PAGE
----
Looking to the future by digging up the past – capturing and disseminating tacit knowledge

WALTON, Peter (2015) Looking to the future by digging up the past – capturing and disseminating tacit knowledge. Paper presented at: IFLA WLIC 2015 - Cape Town, South Africa in Session 150 - Agricultural Libraries SIG.

Bookmark or cite this item: http://library.ifla.org/id/eprint/1252
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Language: English (Original)
Available under licence Creative Commons Attribution.

Abstract

Looking to the future by digging up the past – capturing and disseminating tacit knowledge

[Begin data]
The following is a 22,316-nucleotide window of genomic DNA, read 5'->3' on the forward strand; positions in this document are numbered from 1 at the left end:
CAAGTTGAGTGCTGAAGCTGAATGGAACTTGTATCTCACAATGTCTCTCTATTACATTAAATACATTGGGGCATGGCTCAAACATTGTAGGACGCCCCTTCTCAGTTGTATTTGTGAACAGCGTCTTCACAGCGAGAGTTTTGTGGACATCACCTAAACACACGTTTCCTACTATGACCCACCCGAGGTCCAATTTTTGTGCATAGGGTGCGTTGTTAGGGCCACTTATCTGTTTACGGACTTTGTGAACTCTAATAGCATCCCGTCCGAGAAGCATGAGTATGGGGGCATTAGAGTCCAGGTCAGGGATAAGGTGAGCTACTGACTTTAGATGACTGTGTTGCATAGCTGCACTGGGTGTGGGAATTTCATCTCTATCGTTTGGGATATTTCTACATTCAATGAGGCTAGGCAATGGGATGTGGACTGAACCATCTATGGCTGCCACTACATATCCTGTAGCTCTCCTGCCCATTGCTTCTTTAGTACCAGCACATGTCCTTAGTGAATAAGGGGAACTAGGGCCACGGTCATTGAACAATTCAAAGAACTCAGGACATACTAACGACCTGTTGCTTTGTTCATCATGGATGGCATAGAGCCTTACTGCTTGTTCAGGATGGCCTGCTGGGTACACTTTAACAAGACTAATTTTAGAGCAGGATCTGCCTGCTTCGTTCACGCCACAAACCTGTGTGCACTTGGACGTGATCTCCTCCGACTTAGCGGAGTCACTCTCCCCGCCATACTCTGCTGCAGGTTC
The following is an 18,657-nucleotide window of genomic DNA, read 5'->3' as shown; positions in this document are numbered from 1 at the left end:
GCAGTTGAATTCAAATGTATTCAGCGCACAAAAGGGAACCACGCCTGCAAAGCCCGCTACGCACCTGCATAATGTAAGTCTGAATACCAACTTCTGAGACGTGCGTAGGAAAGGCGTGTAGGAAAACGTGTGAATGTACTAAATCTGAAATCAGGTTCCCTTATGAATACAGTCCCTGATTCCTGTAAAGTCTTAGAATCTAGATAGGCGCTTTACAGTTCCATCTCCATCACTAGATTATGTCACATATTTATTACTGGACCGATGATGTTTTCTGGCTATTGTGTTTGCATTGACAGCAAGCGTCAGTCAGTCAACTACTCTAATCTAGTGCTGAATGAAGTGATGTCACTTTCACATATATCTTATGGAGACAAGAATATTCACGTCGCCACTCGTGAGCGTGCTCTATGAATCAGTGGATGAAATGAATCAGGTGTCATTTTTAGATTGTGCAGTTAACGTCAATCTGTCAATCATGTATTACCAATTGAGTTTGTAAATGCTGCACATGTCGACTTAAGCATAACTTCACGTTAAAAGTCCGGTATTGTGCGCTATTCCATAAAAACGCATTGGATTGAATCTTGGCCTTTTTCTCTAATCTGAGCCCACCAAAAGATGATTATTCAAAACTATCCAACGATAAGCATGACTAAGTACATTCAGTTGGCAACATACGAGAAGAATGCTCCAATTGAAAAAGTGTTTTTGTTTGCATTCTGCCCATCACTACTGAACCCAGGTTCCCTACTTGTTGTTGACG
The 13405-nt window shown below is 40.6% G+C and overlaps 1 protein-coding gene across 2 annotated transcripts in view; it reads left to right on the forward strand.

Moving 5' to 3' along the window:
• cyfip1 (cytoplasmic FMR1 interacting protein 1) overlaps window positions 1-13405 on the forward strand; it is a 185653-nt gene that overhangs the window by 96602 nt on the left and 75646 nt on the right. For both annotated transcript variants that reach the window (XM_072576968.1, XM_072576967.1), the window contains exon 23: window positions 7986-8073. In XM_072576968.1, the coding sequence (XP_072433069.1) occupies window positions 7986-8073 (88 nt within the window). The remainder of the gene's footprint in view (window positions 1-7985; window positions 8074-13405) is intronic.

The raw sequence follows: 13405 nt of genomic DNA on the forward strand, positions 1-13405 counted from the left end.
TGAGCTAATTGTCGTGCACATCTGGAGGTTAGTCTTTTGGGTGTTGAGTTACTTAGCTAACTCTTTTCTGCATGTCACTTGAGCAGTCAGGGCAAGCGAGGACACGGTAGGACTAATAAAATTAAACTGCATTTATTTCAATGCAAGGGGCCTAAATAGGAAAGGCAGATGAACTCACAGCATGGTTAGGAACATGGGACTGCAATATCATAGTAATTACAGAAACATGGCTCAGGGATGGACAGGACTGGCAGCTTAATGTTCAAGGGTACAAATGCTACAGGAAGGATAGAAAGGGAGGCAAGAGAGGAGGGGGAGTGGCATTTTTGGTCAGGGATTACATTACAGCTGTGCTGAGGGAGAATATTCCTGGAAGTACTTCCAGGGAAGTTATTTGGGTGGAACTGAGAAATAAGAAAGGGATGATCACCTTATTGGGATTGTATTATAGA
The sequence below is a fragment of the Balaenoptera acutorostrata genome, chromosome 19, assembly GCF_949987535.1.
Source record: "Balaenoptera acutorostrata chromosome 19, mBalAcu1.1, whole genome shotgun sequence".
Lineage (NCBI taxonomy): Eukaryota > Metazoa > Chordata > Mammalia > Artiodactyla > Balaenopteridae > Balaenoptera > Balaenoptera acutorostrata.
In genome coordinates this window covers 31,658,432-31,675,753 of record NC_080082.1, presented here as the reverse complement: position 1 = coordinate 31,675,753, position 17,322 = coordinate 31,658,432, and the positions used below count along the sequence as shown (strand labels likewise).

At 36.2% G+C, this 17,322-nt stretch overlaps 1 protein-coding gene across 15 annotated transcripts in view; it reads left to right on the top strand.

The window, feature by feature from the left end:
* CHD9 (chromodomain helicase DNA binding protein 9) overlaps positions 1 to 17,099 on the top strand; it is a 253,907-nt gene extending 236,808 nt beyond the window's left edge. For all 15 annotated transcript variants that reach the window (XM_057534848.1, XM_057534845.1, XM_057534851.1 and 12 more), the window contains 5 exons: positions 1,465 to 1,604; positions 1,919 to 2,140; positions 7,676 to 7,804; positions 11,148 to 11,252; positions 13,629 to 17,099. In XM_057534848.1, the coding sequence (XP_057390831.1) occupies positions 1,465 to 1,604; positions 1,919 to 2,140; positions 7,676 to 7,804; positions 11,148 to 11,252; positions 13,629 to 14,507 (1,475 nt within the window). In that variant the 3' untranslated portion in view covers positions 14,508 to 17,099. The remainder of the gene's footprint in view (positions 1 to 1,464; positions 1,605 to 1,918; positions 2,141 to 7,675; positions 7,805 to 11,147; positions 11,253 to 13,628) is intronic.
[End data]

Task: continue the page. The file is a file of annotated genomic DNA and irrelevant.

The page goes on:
In the past, it was customary for the findings of agricultural research to be packaged into extension materials, and extended to farmers via the extension workers. In the Pacific, the degrading of government-led extension and advisory has happened at the same time as a decline in print publications. In recent years, there has been an increase in the number of social media initiatives all intended to better communicate with the public, among which are the farmers. There is anecdotal evidence to suggest that this is not helping the farmers. There is similarly a lack of evidence that this is equipping extension workers with a good knowledge base, and there is also the loss of knowledge and experience as researchers and extension officers age retire. No attempt has been made to capture what is called ‘tacit knowledge’: information and knowledge known to an individual by virtue of their experience, lessons learned and knowledge gained, the loss of which is guaranteed to ensure that lessons learned are lost, and the wheel is reinvented. To address these issues, the author has been involved in two activities in Solomon Islands. In the first activity, a procedure was proposed to try and use the collective wisdom of a group of researchers and technical extension people, in the form of a writeshop to put together extension fact sheets. The focus was on capturing content, irrespective of its eventual packaging. The second activity was the preparation of a manual to address severe problems in the country with cocoa contamination. In undertaking this activity, it became clear that the published information was contradictory and, in many respects, lacking in critical detail and this despite decades of research and development. The only way to address this was by engaging in an activity to capture tacit knowledge. At the end of that period, there was much improved content, based on lived experience over many years. The search is now on to find a way beyond a print-based resource to manage the content that has been acquired. In the meantime, lessons have been learned about what can help this process along, the principal lesson being the need to better manage and share content, and to do so strategically.

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